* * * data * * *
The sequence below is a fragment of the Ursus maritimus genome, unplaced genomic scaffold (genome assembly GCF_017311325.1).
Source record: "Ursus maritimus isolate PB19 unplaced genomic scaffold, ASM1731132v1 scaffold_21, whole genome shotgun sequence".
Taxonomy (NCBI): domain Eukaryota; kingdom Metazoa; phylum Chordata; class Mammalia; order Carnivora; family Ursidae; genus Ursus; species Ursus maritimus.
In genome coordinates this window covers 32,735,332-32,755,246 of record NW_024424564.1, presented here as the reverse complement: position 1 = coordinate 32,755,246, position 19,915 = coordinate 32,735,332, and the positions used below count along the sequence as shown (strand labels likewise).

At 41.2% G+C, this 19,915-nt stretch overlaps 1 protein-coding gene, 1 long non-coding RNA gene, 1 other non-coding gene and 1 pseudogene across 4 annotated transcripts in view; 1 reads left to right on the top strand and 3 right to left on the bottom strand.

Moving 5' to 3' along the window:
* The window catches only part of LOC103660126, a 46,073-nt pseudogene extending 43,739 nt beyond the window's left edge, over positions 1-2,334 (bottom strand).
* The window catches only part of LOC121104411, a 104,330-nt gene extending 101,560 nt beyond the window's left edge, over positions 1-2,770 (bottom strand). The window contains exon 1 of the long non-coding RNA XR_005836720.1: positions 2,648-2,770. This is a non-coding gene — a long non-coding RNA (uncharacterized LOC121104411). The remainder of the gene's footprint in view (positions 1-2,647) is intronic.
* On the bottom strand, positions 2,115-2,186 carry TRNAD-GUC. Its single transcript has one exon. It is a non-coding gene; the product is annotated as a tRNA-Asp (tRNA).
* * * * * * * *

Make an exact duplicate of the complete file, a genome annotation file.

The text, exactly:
The sequence below is a fragment of the Ursus maritimus genome, unplaced genomic scaffold (genome assembly GCF_017311325.1).
Source record: "Ursus maritimus isolate PB19 unplaced genomic scaffold, ASM1731132v1 scaffold_21, whole genome shotgun sequence".
Taxonomy (NCBI): domain Eukaryota; kingdom Metazoa; phylum Chordata; class Mammalia; order Carnivora; family Ursidae; genus Ursus; species Ursus maritimus.
In genome coordinates this window covers 32,735,332-32,755,246 of record NW_024424564.1, presented here as the reverse complement: position 1 = coordinate 32,755,246, position 19,915 = coordinate 32,735,332, and the positions used below count along the sequence as shown (strand labels likewise).

At 41.2% G+C, this 19,915-nt stretch overlaps 1 protein-coding gene, 1 long non-coding RNA gene, 1 other non-coding gene and 1 pseudogene across 4 annotated transcripts in view; 1 reads left to right on the top strand and 3 right to left on the bottom strand.

Moving 5' to 3' along the window:
* The window catches only part of LOC103660126, a 46,073-nt pseudogene extending 43,739 nt beyond the window's left edge, over positions 1-2,334 (bottom strand).
* The window catches only part of LOC121104411, a 104,330-nt gene extending 101,560 nt beyond the window's left edge, over positions 1-2,770 (bottom strand). The window contains exon 1 of the long non-coding RNA XR_005836720.1: positions 2,648-2,770. This is a non-coding gene — a long non-coding RNA (uncharacterized LOC121104411). The remainder of the gene's footprint in view (positions 1-2,647) is intronic.
* On the bottom strand, positions 2,115-2,186 carry TRNAD-GUC. Its single transcript has one exon. It is a non-coding gene; the product is annotated as a tRNA-Asp (tRNA).